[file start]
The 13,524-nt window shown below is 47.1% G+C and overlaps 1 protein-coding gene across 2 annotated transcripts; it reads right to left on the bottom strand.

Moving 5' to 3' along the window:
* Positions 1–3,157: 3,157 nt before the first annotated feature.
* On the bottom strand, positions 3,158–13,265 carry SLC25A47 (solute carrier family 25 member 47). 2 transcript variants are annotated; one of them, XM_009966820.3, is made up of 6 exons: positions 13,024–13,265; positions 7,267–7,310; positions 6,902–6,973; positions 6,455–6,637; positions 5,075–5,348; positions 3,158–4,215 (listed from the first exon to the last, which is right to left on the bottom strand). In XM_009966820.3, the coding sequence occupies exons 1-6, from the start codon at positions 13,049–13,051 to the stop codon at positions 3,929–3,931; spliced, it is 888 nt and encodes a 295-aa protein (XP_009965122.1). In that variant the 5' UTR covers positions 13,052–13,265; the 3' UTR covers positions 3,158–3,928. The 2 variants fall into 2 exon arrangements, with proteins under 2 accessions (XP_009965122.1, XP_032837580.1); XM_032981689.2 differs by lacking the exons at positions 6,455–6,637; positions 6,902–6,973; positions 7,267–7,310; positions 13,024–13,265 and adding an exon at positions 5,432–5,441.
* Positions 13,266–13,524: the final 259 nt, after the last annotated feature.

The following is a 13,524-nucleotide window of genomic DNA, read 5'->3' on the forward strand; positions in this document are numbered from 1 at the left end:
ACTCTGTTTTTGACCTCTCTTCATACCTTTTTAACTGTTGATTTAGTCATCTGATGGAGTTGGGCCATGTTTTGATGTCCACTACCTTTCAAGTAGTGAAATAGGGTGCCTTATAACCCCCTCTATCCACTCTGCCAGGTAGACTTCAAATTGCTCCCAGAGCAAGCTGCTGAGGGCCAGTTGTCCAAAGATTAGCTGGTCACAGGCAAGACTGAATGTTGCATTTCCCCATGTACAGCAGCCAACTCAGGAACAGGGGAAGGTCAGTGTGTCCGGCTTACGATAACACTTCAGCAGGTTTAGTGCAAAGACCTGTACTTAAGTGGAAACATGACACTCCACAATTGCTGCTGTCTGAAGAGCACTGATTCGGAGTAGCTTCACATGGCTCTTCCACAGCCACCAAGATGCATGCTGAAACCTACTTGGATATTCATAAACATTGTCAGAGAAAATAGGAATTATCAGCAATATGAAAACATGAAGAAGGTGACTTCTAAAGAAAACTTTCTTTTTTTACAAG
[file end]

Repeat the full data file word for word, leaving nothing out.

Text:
The 13,524-nt window shown below is 47.1% G+C and overlaps 1 protein-coding gene across 2 annotated transcripts; it reads right to left on the bottom strand.

Moving 5' to 3' along the window:
* Positions 1–3,157: 3,157 nt before the first annotated feature.
* On the bottom strand, positions 3,158–13,265 carry SLC25A47 (solute carrier family 25 member 47). 2 transcript variants are annotated; one of them, XM_009966820.3, is made up of 6 exons: positions 13,024–13,265; positions 7,267–7,310; positions 6,902–6,973; positions 6,455–6,637; positions 5,075–5,348; positions 3,158–4,215 (listed from the first exon to the last, which is right to left on the bottom strand). In XM_009966820.3, the coding sequence occupies exons 1-6, from the start codon at positions 13,049–13,051 to the stop codon at positions 3,929–3,931; spliced, it is 888 nt and encodes a 295-aa protein (XP_009965122.1). In that variant the 5' UTR covers positions 13,052–13,265; the 3' UTR covers positions 3,158–3,928. The 2 variants fall into 2 exon arrangements, with proteins under 2 accessions (XP_009965122.1, XP_032837580.1); XM_032981689.2 differs by lacking the exons at positions 6,455–6,637; positions 6,902–6,973; positions 7,267–7,310; positions 13,024–13,265 and adding an exon at positions 5,432–5,441.
* Positions 13,266–13,524: the final 259 nt, after the last annotated feature.

The following is a 13,524-nucleotide window of genomic DNA, read 5'->3' on the forward strand; positions in this document are numbered from 1 at the left end:
ACTCTGTTTTTGACCTCTCTTCATACCTTTTTAACTGTTGATTTAGTCATCTGATGGAGTTGGGCCATGTTTTGATGTCCACTACCTTTCAAGTAGTGAAATAGGGTGCCTTATAACCCCCTCTATCCACTCTGCCAGGTAGACTTCAAATTGCTCCCAGAGCAAGCTGCTGAGGGCCAGTTGTCCAAAGATTAGCTGGTCACAGGCAAGACTGAATGTTGCATTTCCCCATGTACAGCAGCCAACTCAGGAACAGGGGAAGGTCAGTGTGTCCGGCTTACGATAACACTTCAGCAGGTTTAGTGCAAAGACCTGTACTTAAGTGGAAACATGACACTCCACAATTGCTGCTGTCTGAAGAGCACTGATTCGGAGTAGCTTCACATGGCTCTTCCACAGCCACCAAGATGCATGCTGAAACCTACTTGGATATTCATAAACATTGTCAGAGAAAATAGGAATTATCAGCAATATGAAAACATGAAGAAGGTGACTTCTAAAGAAAACTTTCTTTTTTTACAAG